Saturday, February 11, 2017

Fatal Teen Abortions and Other Cases

High Risk Abortion in a Low-Risk Setting, 1992

DaNette Pergusson, a 19-year-old medical assistant, submitted to a safe, legal abortion on February 11, 1992, at the hands of Robert Tarnis of Phoenix, Arizona.

Danette had a rare condition called
Pyruvate Kinase Deficiency , a hereditary blood disorder that made her a very high-risk patient for an abortion. Dr. Thomas Murphy Goodwin, a high-risk OB/GYN, pointed out in later court proceedings that any abortion on a woman with PKD should have been done in a hospital, and special steps should have been taken to prevent possible fatal clots from forming in DaNette's blood stream.

During the abortion, DaNette stopped breathing, and paramedics were summoned.

The Maricopa County deputy medical examiner determined that DaNette died from a
pulmonary embolism, which is when blood flow in the lungs is blocked by material such as a clot.

A Teen's Secret Abortion, 1985

It's the call every parent dreads. Ruth was no exception. Her 13-year-old daughter, Dawn, was active in the church where both her parents were ministers. The family sang Gospel songs together. Dawn was a dream child -- the kid who did her homework without being told, who liked to surprise her mother by cleaning the house. She was what's known in the vernacular as "a good girl." Her parents never expected any trouble about Dawn.

What Ruth didn't know was that Dawn had slipped off her pedestal, had engaged in a dalliance with a 15-year-old Romeo. And when she learned that she was pregnant, she knew her parents would be crushed. She went to a teacher for advice. The teacher and a counselor arranged to take care of the whole mess so that Dawn's parents would never have to know. The boyfriend borrowed a credit card from a relative to pay for the risky, expensive, second-trimester abortion.

The counselor at Eastern Women's Center (a National Abortion Federation member) had seen how frightened Dawn was, and had marked on her chart that she should be treated with "tender loving care." But abortionist Alan Kline had his own ideas about what constituted "tender loving care." According to the suit filed by Dawn's parents, anesthetist Robert Augente didn't administer enough anesthesia to get the frightened child through the entire procedure. About halfway through, she began to cough, vomit, and choke. Abortionist Kline put a breathing tube in Dawn's throat, put her aside, and left her unattended to lapse into a coma. Dawn was eventually rushed to the hospital, where it finally occurred to somebody to do the obvious: call Dawn's mother.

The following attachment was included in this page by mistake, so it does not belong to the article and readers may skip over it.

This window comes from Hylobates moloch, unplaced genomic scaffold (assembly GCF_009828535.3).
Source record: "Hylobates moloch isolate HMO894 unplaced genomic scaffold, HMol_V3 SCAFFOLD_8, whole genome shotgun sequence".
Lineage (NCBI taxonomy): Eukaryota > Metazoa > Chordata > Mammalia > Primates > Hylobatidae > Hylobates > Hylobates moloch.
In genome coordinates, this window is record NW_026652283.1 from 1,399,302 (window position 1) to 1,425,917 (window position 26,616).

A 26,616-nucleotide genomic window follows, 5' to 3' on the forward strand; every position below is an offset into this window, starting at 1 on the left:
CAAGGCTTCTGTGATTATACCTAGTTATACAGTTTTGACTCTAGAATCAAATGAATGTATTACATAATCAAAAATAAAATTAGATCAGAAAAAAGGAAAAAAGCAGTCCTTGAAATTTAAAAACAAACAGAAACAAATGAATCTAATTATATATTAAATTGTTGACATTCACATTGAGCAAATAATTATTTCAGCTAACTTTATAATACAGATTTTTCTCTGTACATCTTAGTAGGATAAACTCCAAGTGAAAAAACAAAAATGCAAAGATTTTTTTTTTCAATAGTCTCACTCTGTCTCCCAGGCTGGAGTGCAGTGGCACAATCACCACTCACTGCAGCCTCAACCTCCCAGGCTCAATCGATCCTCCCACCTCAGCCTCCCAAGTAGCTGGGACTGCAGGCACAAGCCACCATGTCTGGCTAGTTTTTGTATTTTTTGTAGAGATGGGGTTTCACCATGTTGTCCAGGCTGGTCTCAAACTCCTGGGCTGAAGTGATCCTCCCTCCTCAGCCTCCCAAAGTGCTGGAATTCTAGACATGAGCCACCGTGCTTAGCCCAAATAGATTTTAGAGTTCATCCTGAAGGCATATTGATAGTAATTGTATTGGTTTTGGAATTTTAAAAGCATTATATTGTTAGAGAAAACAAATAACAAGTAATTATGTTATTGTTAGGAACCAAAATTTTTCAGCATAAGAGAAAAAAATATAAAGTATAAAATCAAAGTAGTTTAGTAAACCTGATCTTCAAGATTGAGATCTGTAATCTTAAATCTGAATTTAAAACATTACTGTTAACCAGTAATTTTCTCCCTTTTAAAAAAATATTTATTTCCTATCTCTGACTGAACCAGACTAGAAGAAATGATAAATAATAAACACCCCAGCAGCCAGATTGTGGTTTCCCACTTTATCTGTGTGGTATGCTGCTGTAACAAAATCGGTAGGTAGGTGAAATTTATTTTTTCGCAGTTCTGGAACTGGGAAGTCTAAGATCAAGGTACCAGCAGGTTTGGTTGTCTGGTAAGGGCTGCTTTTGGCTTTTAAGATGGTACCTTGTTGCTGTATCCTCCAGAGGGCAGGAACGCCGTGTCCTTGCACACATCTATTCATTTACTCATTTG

"They told me I had to get down to St. Luke's right away, that Dawn was at that hospital fighting for her life," Ruth Ravenell later said. "I was going, 'How can she be fighting for her life? She left for school this morning, looking healthy, never been sick.' While I was there at the hospital -- they were doing tests -- I had to keep my hand pressed over my mouth to keep from screaming in horror. I kept going, 'This is all a bad dream. I am going to wake up and this will not have happened.'"

Day after day Dawn's family gathered at her bedside, talking to her, playing tapes of the family singing together, trying to lure her back from the brink of death -- all to no avail. Dawn died three weeks after her abortion, on February 11, 1985, without ever having regained consciousness.